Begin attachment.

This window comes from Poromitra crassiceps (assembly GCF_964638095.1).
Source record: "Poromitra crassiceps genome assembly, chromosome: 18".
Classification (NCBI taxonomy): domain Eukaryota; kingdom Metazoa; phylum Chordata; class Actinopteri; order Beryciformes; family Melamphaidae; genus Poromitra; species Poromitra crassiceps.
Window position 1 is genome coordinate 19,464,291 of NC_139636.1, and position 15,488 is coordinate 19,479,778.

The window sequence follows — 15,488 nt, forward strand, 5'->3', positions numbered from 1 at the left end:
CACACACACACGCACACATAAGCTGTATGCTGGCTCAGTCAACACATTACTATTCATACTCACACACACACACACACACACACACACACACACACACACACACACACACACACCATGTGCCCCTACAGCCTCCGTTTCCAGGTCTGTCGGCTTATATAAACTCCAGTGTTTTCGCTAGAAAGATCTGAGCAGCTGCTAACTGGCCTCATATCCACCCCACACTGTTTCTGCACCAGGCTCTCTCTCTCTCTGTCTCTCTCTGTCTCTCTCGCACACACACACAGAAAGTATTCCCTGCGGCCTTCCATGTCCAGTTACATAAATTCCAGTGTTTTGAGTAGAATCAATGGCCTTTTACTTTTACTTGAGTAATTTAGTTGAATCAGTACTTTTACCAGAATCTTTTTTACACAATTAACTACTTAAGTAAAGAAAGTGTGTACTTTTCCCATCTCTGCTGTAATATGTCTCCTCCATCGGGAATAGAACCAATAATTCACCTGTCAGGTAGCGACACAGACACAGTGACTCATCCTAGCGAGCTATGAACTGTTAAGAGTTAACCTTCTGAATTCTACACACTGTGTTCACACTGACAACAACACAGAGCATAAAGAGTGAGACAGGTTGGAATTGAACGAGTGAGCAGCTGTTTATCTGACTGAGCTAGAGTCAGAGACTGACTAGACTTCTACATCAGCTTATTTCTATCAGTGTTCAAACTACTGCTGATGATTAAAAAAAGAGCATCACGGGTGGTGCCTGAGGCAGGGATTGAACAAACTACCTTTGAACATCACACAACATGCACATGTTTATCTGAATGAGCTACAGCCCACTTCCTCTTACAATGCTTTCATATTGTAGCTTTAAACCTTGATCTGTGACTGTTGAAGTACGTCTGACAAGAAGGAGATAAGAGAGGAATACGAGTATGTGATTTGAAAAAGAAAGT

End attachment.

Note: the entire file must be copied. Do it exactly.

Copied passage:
This window comes from Poromitra crassiceps (assembly GCF_964638095.1).
Source record: "Poromitra crassiceps genome assembly, chromosome: 18".
Classification (NCBI taxonomy): domain Eukaryota; kingdom Metazoa; phylum Chordata; class Actinopteri; order Beryciformes; family Melamphaidae; genus Poromitra; species Poromitra crassiceps.
Window position 1 is genome coordinate 19,464,291 of NC_139636.1, and position 15,488 is coordinate 19,479,778.

The window sequence follows — 15,488 nt, forward strand, 5'->3', positions numbered from 1 at the left end:
CACACACACACGCACACATAAGCTGTATGCTGGCTCAGTCAACACATTACTATTCATACTCACACACACACACACACACACACACACACACACACACACACACACACACACACCATGTGCCCCTACAGCCTCCGTTTCCAGGTCTGTCGGCTTATATAAACTCCAGTGTTTTCGCTAGAAAGATCTGAGCAGCTGCTAACTGGCCTCATATCCACCCCACACTGTTTCTGCACCAGGCTCTCTCTCTCTCTGTCTCTCTCTGTCTCTCTCGCACACACACACAGAAAGTATTCCCTGCGGCCTTCCATGTCCAGTTACATAAATTCCAGTGTTTTGAGTAGAATCAATGGCCTTTTACTTTTACTTGAGTAATTTAGTTGAATCAGTACTTTTACCAGAATCTTTTTTACACAATTAACTACTTAAGTAAAGAAAGTGTGTACTTTTCCCATCTCTGCTGTAATATGTCTCCTCCATCGGGAATAGAACCAATAATTCACCTGTCAGGTAGCGACACAGACACAGTGACTCATCCTAGCGAGCTATGAACTGTTAAGAGTTAACCTTCTGAATTCTACACACTGTGTTCACACTGACAACAACACAGAGCATAAAGAGTGAGACAGGTTGGAATTGAACGAGTGAGCAGCTGTTTATCTGACTGAGCTAGAGTCAGAGACTGACTAGACTTCTACATCAGCTTATTTCTATCAGTGTTCAAACTACTGCTGATGATTAAAAAAAGAGCATCACGGGTGGTGCCTGAGGCAGGGATTGAACAAACTACCTTTGAACATCACACAACATGCACATGTTTATCTGAATGAGCTACAGCCCACTTCCTCTTACAATGCTTTCATATTGTAGCTTTAAACCTTGATCTGTGACTGTTGAAGTACGTCTGACAAGAAGGAGATAAGAGAGGAATACGAGTATGTGATTTGAAAAAGAAAGT